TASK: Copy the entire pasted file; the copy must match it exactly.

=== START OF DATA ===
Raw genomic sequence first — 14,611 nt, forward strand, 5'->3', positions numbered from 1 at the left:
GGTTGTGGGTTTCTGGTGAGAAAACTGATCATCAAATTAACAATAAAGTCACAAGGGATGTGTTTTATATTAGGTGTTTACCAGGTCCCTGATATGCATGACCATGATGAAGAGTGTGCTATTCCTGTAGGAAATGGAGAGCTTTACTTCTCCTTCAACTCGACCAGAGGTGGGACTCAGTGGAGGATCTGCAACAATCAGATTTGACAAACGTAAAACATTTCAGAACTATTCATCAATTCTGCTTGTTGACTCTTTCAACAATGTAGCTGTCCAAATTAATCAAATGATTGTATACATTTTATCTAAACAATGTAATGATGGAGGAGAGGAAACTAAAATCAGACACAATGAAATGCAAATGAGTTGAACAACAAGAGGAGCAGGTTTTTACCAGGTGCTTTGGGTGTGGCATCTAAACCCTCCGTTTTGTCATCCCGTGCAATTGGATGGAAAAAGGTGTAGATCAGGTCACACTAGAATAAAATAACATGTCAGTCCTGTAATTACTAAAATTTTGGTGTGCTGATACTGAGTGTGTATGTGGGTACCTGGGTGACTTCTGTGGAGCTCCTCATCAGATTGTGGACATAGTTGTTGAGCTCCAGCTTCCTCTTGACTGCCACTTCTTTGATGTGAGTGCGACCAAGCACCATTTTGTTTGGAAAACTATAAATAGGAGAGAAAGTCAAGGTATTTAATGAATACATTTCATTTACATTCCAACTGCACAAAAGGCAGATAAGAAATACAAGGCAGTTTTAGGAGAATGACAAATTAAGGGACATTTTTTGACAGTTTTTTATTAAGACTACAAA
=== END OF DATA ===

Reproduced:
Raw genomic sequence first — 14,611 nt, forward strand, 5'->3', positions numbered from 1 at the left:
GGTTGTGGGTTTCTGGTGAGAAAACTGATCATCAAATTAACAATAAAGTCACAAGGGATGTGTTTTATATTAGGTGTTTACCAGGTCCCTGATATGCATGACCATGATGAAGAGTGTGCTATTCCTGTAGGAAATGGAGAGCTTTACTTCTCCTTCAACTCGACCAGAGGTGGGACTCAGTGGAGGATCTGCAACAATCAGATTTGACAAACGTAAAACATTTCAGAACTATTCATCAATTCTGCTTGTTGACTCTTTCAACAATGTAGCTGTCCAAATTAATCAAATGATTGTATACATTTTATCTAAACAATGTAATGATGGAGGAGAGGAAACTAAAATCAGACACAATGAAATGCAAATGAGTTGAACAACAAGAGGAGCAGGTTTTTACCAGGTGCTTTGGGTGTGGCATCTAAACCCTCCGTTTTGTCATCCCGTGCAATTGGATGGAAAAAGGTGTAGATCAGGTCACACTAGAATAAAATAACATGTCAGTCCTGTAATTACTAAAATTTTGGTGTGCTGATACTGAGTGTGTATGTGGGTACCTGGGTGACTTCTGTGGAGCTCCTCATCAGATTGTGGACATAGTTGTTGAGCTCCAGCTTCCTCTTGACTGCCACTTCTTTGATGTGAGTGCGACCAAGCACCATTTTGTTTGGAAAACTATAAATAGGAGAGAAAGTCAAGGTATTTAATGAATACATTTCATTTACATTCCAACTGCACAAAAGGCAGATAAGAAATACAAGGCAGTTTTAGGAGAATGACAAATTAAGGGACATTTTTTGACAGTTTTTTATTAAGACTACAAA